Date of Award

12-2012

Degree Name

Doctor of Philosophy

Department

Psychology

First Advisor

Dr. Alyce Dickinson

Second Advisor

Dr. Heather McGee

Third Advisor

Dr. Brad Huitema

Fourth Advisor

Dr. Kevin Munson

Abstract

This purpose of the present study was to compare the effects of three types of graphic feedback on worker performance and satisfaction. The first type displayed individual performance (IF), the second displayed individual performance and average group performance (SCF-GA), and the third displayed individual performance for each individual in the group (SCF-IP). Participants were 54 undergraduate students who were randomly assigned to one of the three groups. They performed a computerized data entry task that simulated the job of a medical data entry clerk. The primary dependent variable was the number of correctly completed patient records. Secondary dependent variables included: (1) time on-task, (2) accuracy, and (3) data entry rate. The first session was used as a covariate to control for keyboard skills and a monotone ANCOVA was used to determine whether performance differed among the groups. A post-study questionnaire was used to assess performer satisfaction, and ANOVAs were conducted to determine whether satisfaction differed. There was a statistically significant difference in the performances of each group, in ranked order: IF < SCF-GA < SCF-IP. There were no statistically significant differences found for any of the satisfaction questions. Collectively, these results imply that organizations would gain maximum performance increases by providing graphic feedback that displays the individual performances of each individual. Results also showed that under these particular experimental conditions, participants did not find the SCF-IP any more aversive than IF or SCF-GA. Participant performance, participant satisfaction, and suggestions for future research are discussed in detail.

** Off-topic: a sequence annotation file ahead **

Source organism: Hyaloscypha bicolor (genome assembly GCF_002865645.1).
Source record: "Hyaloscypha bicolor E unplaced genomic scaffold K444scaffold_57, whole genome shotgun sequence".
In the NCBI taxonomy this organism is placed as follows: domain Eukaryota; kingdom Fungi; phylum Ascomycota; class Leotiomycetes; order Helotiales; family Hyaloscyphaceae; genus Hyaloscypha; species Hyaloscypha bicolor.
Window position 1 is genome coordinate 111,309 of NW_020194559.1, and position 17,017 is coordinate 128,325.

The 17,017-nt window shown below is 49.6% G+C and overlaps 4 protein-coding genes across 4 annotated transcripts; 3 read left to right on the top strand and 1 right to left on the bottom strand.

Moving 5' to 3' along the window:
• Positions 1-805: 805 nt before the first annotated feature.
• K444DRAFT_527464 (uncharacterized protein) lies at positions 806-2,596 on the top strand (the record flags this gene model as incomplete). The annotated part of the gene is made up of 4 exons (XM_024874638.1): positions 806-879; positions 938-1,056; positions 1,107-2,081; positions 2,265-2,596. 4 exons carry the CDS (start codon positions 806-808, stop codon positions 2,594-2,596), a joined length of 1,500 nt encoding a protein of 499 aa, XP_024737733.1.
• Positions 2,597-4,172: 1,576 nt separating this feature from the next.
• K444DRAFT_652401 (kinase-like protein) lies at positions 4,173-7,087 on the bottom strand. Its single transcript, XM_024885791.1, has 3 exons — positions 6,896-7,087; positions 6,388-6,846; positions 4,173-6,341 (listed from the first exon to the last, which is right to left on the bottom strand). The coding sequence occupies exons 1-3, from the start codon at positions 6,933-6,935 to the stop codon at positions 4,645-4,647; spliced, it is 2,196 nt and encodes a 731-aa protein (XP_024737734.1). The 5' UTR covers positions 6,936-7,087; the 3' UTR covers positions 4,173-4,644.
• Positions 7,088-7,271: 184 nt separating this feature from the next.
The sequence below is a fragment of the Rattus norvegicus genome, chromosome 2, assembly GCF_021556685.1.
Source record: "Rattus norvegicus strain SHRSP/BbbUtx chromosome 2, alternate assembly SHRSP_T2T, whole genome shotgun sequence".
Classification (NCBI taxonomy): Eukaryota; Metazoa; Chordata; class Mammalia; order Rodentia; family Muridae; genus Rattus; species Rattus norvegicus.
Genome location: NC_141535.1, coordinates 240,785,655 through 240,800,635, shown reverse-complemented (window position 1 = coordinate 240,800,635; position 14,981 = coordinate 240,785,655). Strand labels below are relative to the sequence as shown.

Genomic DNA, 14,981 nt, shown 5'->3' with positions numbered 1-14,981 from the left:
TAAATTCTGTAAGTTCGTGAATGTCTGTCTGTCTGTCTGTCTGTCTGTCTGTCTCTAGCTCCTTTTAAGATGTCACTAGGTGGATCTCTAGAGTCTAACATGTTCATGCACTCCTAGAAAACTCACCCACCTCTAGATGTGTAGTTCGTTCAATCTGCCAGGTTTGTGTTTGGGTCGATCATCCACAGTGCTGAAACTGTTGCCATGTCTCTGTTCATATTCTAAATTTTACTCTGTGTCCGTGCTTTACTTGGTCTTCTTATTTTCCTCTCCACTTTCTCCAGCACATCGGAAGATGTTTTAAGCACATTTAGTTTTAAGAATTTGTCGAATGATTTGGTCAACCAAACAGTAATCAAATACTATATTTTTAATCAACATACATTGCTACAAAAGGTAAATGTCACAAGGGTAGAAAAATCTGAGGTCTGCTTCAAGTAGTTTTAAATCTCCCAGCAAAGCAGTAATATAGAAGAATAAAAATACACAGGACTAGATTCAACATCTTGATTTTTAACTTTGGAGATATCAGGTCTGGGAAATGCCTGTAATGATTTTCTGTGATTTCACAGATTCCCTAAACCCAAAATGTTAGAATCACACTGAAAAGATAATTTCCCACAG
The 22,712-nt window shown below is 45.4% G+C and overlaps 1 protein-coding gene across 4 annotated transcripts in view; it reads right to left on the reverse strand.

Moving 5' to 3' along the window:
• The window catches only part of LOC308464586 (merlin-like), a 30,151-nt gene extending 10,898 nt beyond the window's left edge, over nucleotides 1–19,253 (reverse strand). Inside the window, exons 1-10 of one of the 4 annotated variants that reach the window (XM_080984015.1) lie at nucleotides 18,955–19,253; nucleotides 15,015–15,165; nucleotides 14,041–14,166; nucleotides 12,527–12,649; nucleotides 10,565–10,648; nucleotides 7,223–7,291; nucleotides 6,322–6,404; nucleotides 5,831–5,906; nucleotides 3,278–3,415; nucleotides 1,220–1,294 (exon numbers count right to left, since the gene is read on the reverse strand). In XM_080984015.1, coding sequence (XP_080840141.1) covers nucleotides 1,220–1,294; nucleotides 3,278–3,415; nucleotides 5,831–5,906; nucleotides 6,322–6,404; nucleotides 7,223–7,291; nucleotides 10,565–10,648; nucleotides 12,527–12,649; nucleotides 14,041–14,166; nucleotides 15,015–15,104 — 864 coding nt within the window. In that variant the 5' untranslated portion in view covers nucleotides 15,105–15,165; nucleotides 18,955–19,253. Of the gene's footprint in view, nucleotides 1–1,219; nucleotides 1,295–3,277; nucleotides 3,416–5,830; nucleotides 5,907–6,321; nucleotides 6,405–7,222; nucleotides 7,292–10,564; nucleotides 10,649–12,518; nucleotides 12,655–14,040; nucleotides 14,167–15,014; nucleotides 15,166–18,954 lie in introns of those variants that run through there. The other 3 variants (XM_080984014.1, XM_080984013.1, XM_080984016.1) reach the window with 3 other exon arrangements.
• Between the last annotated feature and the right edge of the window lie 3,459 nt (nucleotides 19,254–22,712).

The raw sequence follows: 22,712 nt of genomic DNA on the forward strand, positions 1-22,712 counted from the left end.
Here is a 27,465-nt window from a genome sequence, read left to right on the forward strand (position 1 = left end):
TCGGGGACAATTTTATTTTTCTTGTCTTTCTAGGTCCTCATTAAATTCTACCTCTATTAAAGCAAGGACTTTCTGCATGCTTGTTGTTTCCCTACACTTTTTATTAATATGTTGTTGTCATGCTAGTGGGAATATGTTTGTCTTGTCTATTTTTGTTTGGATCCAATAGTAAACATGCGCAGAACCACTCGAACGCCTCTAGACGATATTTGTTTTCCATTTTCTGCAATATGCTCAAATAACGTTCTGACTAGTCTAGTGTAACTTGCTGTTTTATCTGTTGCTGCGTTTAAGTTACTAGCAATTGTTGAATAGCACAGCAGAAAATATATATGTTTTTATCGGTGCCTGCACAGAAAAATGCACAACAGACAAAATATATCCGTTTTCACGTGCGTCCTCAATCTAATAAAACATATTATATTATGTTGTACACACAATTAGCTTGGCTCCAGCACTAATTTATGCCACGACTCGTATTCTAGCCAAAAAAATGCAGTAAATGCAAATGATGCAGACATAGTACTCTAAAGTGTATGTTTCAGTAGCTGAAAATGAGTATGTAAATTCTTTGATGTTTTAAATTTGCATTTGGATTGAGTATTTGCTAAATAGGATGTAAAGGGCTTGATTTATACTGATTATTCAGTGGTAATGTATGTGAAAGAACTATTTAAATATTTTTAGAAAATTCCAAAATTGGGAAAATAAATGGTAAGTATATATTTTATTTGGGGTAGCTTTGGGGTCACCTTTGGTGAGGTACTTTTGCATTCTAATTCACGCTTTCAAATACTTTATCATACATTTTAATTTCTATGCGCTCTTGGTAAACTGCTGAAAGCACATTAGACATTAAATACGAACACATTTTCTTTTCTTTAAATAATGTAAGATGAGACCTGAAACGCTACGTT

Access Setting

Dissertation-Open Access

Included in

Psychology Commons

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